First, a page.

The Obama administration is floating the idea that requiring a high-school diploma for a job can be an illegal act of discrimination. No wonder employers are refusing to hire.
An "informal discussion letter" from the Equal Employment Opportunity Commission (EEOC) posted Dec. 1 argues that people with learning disabilities who don't obtain diplomas face discrimination if businesses use the diploma as a way to screen job applicants. The EEOC says this is a violation of the Americans with Disabilities Act. Faced with having committed this crime, employers will only be safe if they "can demonstrate that the diploma requirement is job-related and consistent with business necessity."
Part of the problem is knowing what a high-school diploma actually equips graduates to do. The public-education system is more concerned with turning out a student with politically-correct attitudes and an inflated sense of entitlement rather than relevant job skills. Requiring an applicant to have a diploma is simply a means of identifying people who have demonstrated the ability to show up. Most employers would probably have a hard time articulating exactly what they expect when they require a diploma, much less be able to convince a skeptical bureaucrat that it's "consistent with business necessity," especially when "necessity" is defined by the government.
The EEOC posits that even if a company can convince the government, after much time and expense, that a diploma requirement is necessary, "the employer may still have to determine whether a particular applicant whose learning disability prevents him from meeting it can perform the essential functions of the job, with or without a reasonable accommodation." If a business owner cannot demonstrate and document that he went through this analytical process for every applicant who doesn't have a diploma and who claims to have a learning disability, then the business is in jeopardy.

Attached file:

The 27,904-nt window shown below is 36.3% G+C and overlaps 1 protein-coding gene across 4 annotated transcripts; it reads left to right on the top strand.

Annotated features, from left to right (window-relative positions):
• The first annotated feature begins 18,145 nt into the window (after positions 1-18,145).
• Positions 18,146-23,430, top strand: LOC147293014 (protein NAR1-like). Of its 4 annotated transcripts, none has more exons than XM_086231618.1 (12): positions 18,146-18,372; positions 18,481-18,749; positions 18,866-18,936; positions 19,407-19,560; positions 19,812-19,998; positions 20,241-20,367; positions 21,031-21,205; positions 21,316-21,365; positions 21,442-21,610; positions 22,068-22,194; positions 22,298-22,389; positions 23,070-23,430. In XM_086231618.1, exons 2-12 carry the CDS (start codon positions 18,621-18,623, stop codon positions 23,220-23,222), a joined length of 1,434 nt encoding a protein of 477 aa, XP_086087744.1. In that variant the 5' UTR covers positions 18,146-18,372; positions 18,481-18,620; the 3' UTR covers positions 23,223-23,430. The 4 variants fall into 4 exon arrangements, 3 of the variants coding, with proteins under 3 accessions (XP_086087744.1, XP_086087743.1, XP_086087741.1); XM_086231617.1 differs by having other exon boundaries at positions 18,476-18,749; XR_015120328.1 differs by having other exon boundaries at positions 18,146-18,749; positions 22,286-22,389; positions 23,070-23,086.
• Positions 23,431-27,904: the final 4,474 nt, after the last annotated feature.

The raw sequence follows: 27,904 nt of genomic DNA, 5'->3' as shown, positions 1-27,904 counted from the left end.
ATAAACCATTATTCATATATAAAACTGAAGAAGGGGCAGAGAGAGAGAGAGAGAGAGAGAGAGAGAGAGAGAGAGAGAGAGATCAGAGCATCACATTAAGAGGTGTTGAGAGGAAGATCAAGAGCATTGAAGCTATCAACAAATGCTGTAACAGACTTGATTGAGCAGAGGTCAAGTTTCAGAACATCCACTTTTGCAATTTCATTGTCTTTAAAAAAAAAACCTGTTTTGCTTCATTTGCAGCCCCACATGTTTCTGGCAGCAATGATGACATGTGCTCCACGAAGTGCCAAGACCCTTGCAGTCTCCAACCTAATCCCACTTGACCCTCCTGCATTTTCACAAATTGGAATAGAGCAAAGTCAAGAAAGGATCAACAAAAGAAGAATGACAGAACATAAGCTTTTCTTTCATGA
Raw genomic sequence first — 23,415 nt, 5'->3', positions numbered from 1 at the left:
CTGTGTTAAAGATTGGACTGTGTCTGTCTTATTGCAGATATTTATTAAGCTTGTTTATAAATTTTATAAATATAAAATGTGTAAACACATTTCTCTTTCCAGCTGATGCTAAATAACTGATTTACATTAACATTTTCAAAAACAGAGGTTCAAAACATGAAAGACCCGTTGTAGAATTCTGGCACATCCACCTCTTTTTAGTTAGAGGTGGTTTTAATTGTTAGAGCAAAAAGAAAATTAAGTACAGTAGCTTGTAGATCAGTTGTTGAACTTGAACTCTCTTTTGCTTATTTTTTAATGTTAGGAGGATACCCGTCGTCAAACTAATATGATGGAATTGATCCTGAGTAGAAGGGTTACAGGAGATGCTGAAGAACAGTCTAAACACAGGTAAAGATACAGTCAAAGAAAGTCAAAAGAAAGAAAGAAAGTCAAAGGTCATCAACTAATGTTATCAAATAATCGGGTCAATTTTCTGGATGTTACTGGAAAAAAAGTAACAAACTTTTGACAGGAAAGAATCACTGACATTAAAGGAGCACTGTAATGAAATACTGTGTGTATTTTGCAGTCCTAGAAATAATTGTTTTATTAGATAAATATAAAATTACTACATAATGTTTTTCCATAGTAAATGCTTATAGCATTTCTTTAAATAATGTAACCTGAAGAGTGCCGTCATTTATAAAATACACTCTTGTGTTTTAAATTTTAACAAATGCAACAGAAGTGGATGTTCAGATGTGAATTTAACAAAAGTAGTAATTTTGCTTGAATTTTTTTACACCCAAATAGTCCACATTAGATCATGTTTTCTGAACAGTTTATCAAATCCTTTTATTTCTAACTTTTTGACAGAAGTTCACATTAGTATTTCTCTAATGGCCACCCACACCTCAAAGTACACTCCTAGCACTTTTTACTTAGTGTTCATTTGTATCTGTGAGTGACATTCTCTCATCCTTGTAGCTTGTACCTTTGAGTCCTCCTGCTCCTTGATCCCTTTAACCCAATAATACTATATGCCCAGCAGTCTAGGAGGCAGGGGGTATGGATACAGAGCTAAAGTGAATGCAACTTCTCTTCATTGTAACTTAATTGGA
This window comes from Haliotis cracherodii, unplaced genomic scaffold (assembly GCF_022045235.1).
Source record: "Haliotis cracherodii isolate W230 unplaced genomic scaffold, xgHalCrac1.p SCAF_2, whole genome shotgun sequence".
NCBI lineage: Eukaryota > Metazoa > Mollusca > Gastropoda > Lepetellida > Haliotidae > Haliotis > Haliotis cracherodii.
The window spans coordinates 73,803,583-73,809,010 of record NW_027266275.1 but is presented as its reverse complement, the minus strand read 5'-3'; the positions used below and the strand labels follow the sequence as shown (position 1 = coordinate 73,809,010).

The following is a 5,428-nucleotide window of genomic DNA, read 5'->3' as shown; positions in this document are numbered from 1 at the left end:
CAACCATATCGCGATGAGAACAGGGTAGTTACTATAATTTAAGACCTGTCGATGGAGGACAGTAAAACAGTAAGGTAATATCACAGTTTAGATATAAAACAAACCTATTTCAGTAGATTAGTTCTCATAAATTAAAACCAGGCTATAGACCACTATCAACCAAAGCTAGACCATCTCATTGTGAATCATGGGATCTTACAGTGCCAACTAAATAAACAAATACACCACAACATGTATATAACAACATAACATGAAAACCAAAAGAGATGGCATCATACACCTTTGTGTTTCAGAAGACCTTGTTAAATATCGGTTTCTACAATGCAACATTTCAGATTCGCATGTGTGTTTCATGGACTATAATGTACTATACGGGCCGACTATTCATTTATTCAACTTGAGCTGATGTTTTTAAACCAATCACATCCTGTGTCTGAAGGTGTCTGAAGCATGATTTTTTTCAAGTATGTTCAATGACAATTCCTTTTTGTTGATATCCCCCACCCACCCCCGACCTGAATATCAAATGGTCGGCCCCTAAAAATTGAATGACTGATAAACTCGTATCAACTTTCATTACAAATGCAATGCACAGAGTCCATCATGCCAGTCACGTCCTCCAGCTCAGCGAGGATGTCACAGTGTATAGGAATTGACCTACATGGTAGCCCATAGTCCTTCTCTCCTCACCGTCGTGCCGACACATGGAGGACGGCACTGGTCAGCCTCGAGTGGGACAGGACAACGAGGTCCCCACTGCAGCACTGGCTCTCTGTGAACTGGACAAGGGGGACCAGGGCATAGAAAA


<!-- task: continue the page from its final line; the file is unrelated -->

After presenting its convoluted argument, the EEOC notes, "The employer is not required to prefer the applicant with a learning disability over other applicants who are better qualified." However, a person who has a diploma and isn't hired has no legal recourse, while the purportedly learning-disabled nongraduate has legions of bureaucrats and government lawyers ready to make life difficult for the small-business owner who has the impertinence to judge them "less qualified."
This EEOC discourse is particularly ill-timed. The glut of unemployed and discouraged workers places the least qualified at an even greater competitive disadvantage. The November seasonally-adjusted unemployment rate for people without high-school diplomas was 13.2 percent, and 8.8 percent for those with diplomas. There are ample numbers at the low end of the education spectrum looking for work, but this new EEOC thinking will make life even harder for them as businesses weigh whether considering new hires is worth the risk. Legal fees to meet such arcane compliance requirements takes funds that otherwise could be invested in job creation.
On Dec. 15, the EEOC announced the launch of a small-business task force to try to assist corporate compliance with ever-expanding, more complex and more threatening federal regulations. Business owners should be afraid - the federal task force is coming to help.
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